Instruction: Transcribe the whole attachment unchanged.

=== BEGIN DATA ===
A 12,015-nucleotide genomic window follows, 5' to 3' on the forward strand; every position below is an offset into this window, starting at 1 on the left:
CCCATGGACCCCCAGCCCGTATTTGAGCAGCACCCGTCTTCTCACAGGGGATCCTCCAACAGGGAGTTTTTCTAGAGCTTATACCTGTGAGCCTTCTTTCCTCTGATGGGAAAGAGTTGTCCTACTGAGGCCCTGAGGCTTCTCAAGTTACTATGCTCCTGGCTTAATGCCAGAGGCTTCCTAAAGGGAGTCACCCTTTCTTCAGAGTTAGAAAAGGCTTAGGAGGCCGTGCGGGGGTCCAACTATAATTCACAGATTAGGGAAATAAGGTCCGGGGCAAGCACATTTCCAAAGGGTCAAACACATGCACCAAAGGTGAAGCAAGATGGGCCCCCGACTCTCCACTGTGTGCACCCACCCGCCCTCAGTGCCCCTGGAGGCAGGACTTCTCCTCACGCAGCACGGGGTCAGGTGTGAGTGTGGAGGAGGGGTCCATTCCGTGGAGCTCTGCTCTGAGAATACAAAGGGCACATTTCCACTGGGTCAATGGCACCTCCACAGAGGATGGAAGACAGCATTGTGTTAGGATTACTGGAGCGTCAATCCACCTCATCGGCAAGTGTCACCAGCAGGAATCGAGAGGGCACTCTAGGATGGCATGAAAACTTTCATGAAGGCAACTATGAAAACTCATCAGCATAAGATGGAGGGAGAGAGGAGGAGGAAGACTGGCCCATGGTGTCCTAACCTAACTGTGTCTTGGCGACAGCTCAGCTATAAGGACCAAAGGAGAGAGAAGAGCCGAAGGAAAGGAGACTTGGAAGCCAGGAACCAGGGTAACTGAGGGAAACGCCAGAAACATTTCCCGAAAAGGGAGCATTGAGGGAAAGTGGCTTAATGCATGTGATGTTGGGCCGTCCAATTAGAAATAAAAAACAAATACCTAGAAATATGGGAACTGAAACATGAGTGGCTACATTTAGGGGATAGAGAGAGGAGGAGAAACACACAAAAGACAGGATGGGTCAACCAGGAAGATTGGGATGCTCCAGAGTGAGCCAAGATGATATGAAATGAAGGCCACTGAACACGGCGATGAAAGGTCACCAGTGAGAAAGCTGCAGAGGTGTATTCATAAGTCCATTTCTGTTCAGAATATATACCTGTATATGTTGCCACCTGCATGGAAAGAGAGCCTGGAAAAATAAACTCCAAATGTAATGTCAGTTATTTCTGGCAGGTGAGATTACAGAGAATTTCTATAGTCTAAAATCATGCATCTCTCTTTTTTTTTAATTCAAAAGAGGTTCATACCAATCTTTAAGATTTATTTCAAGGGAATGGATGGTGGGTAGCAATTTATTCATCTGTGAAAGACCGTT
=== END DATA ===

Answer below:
A 12,015-nucleotide genomic window follows, 5' to 3' on the forward strand; every position below is an offset into this window, starting at 1 on the left:
CCCATGGACCCCCAGCCCGTATTTGAGCAGCACCCGTCTTCTCACAGGGGATCCTCCAACAGGGAGTTTTTCTAGAGCTTATACCTGTGAGCCTTCTTTCCTCTGATGGGAAAGAGTTGTCCTACTGAGGCCCTGAGGCTTCTCAAGTTACTATGCTCCTGGCTTAATGCCAGAGGCTTCCTAAAGGGAGTCACCCTTTCTTCAGAGTTAGAAAAGGCTTAGGAGGCCGTGCGGGGGTCCAACTATAATTCACAGATTAGGGAAATAAGGTCCGGGGCAAGCACATTTCCAAAGGGTCAAACACATGCACCAAAGGTGAAGCAAGATGGGCCCCCGACTCTCCACTGTGTGCACCCACCCGCCCTCAGTGCCCCTGGAGGCAGGACTTCTCCTCACGCAGCACGGGGTCAGGTGTGAGTGTGGAGGAGGGGTCCATTCCGTGGAGCTCTGCTCTGAGAATACAAAGGGCACATTTCCACTGGGTCAATGGCACCTCCACAGAGGATGGAAGACAGCATTGTGTTAGGATTACTGGAGCGTCAATCCACCTCATCGGCAAGTGTCACCAGCAGGAATCGAGAGGGCACTCTAGGATGGCATGAAAACTTTCATGAAGGCAACTATGAAAACTCATCAGCATAAGATGGAGGGAGAGAGGAGGAGGAAGACTGGCCCATGGTGTCCTAACCTAACTGTGTCTTGGCGACAGCTCAGCTATAAGGACCAAAGGAGAGAGAAGAGCCGAAGGAAAGGAGACTTGGAAGCCAGGAACCAGGGTAACTGAGGGAAACGCCAGAAACATTTCCCGAAAAGGGAGCATTGAGGGAAAGTGGCTTAATGCATGTGATGTTGGGCCGTCCAATTAGAAATAAAAAACAAATACCTAGAAATATGGGAACTGAAACATGAGTGGCTACATTTAGGGGATAGAGAGAGGAGGAGAAACACACAAAAGACAGGATGGGTCAACCAGGAAGATTGGGATGCTCCAGAGTGAGCCAAGATGATATGAAATGAAGGCCACTGAACACGGCGATGAAAGGTCACCAGTGAGAAAGCTGCAGAGGTGTATTCATAAGTCCATTTCTGTTCAGAATATATACCTGTATATGTTGCCACCTGCATGGAAAGAGAGCCTGGAAAAATAAACTCCAAATGTAATGTCAGTTATTTCTGGCAGGTGAGATTACAGAGAATTTCTATAGTCTAAAATCATGCATCTCTCTTTTTTTTTAATTCAAAAGAGGTTCATACCAATCTTTAAGATTTATTTCAAGGGAATGGATGGTGGGTAGCAATTTATTCATCTGTGAAAGACCGTT